By Pat Nolan, Senior Vice President, DVL Seigenthaler Public Relations, a Finn Partners Company
WHEN THE SHORT TERM GOES LONG TERM; THE METRO FINANCE HAMMER; STILL WAITING ON I-440; INSIDE POLITICS LOOKS AT THE YEAR AHEAD; LEWIE;
WHEN THE SHORT TERM GOES LONG TERM
Ever since they took office well over two years ago (October 2015), the 40 members of the Metro Council have been grappling with the issue of how to regulate short term rental properties in the city.
Because Nashville has become such a popular tourist destination, and there has been a prolonged shortage of available (and reasonably priced) hotel rooms, short term rentals have become an attractive alternative for visitors, and a financial boon to home owners who have a spare bedroom or two to rent out.
But there also have been issues in the regulation and oversight of such commercial-like activities in what are otherwise residential areas of town. This seems to particularly be a problem with non-owner occupied short term rentals which some neighbors say have created weekly, even nightly party houses which generate unwanted noise along with parking and other issues.
Metro has increased the number and availability of codes inspectors to respond in real-time to complaints. The city has also been more stringent about licensing short term rentals. But the push to limit or even ban some kinds of rentals has been a tough problem to resolve for the Council.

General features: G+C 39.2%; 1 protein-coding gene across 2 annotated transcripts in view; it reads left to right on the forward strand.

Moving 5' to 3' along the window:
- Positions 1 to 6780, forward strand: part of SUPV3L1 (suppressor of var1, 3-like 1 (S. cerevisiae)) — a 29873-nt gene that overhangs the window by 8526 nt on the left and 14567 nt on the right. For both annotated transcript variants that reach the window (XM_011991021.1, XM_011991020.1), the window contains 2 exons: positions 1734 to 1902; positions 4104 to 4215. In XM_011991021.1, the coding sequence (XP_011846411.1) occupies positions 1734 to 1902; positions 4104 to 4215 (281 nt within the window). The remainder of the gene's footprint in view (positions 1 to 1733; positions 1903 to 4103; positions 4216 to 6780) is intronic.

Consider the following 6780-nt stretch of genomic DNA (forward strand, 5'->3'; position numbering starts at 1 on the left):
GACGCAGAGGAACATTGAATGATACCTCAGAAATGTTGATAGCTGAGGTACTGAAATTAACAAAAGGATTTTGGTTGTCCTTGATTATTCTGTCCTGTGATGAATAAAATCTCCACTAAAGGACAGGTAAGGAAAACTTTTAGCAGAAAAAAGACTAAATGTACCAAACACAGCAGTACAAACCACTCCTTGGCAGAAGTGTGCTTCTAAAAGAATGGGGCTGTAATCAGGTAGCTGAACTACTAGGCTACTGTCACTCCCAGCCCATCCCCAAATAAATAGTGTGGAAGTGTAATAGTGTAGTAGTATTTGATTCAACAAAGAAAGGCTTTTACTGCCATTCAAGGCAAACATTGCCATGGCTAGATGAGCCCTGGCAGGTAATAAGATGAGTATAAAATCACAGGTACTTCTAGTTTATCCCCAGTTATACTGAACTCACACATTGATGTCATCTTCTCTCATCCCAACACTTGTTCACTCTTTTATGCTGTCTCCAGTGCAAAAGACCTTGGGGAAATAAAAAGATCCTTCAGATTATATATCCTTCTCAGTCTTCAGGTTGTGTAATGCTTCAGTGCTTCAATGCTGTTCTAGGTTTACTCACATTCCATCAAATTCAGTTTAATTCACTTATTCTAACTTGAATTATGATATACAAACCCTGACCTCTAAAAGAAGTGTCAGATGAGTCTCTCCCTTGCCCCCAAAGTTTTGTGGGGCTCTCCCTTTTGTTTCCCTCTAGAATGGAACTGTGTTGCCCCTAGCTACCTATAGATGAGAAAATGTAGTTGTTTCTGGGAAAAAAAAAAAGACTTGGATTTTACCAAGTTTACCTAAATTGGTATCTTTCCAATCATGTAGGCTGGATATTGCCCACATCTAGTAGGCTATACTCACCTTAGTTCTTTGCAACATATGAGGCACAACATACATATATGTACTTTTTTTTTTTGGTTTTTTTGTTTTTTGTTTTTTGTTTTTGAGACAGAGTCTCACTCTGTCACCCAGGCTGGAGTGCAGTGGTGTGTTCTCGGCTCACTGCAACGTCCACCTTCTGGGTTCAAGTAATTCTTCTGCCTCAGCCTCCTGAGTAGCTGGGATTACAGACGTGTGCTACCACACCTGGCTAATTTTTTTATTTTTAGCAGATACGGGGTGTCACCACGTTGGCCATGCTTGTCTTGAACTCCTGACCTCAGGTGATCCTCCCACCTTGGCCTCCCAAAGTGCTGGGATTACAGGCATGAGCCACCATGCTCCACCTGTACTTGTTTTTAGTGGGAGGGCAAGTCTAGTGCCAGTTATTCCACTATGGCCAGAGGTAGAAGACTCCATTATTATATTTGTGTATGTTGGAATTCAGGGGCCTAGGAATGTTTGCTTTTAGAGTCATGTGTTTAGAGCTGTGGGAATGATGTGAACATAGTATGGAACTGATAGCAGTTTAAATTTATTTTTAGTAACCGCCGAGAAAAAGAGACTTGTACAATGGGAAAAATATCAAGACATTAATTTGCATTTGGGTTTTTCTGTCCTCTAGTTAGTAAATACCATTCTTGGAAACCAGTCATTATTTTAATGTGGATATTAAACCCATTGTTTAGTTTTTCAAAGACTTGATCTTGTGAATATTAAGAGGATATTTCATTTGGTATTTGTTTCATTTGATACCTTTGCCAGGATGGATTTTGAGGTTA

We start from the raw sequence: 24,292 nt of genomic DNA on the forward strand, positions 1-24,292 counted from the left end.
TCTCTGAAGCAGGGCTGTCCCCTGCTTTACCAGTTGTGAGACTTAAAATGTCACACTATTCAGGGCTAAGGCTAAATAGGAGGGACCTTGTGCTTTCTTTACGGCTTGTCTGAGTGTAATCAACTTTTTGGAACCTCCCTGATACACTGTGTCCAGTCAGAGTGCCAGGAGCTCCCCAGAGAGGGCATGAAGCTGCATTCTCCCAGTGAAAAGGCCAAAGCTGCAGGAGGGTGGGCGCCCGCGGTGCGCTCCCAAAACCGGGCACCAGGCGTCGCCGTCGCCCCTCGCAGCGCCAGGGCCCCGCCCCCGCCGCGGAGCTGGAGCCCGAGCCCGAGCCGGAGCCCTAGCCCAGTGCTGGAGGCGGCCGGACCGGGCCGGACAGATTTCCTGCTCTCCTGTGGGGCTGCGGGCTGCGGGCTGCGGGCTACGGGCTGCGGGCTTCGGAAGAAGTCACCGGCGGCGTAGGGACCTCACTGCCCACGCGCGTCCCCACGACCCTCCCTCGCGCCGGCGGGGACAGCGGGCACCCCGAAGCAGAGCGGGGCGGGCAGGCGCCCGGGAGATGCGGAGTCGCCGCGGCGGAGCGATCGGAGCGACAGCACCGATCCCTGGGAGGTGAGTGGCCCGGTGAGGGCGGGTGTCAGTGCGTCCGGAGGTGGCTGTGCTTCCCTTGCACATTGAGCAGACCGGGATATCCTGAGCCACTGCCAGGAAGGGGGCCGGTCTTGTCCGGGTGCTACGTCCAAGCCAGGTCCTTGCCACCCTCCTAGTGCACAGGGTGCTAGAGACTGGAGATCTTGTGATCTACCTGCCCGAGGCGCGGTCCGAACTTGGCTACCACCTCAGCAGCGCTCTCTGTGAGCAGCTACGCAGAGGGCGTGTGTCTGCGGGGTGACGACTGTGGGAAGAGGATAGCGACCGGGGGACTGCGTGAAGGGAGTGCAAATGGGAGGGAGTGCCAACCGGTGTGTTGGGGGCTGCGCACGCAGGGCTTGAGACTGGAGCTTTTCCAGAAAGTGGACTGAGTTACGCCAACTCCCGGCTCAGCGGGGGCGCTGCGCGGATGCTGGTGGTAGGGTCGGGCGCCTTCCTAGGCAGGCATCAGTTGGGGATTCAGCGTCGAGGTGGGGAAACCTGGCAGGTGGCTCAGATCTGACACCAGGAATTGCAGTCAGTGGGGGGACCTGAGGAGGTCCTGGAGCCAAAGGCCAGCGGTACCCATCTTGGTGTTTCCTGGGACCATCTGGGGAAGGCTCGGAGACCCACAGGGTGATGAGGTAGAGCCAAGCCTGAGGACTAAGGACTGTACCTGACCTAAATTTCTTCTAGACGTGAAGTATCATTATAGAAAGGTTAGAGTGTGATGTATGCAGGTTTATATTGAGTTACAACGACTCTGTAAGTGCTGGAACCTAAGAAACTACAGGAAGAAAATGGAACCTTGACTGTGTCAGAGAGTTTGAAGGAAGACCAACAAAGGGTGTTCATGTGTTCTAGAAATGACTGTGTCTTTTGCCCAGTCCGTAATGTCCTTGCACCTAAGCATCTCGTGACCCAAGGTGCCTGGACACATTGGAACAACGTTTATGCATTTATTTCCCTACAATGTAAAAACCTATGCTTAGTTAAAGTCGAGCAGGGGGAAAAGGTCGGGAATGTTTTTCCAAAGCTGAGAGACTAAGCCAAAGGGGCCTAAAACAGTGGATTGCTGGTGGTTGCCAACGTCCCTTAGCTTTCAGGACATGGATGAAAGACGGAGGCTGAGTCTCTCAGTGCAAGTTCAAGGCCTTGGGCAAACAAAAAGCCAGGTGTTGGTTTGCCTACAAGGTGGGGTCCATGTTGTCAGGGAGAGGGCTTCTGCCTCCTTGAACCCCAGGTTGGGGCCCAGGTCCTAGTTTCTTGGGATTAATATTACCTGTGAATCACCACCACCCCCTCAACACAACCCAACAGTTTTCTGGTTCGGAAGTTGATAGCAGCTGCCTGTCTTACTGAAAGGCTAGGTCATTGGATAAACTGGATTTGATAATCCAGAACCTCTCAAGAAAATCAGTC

Even the work of a special Council committee is having difficulties. The “compromise” legislation drafted by lawmaker drew a full house in the Council chambers last Tuesday night, resulting in a two and half hour public hearing and debate. The bill did pass on second reading, but third and final reading approval looks difficult.
That is because the compromise bill got only 19 votes. Final approval takes 21 votes, meaning supporters have to find two more yes votes by the next Council meeting, to be held in less than two weeks on January 16. I am not sure why the stories I am seeing and reading in the local media don’t mention the 21-vote requirement, but that is the law to approve ordinances.
Two other bills that are much stricter on either phasing out non-owner occupied short term rentals or banning them all together are also still pending on the Council agenda. It’s not at all clear whether either of them have the 21 votes needed for a final Council OK.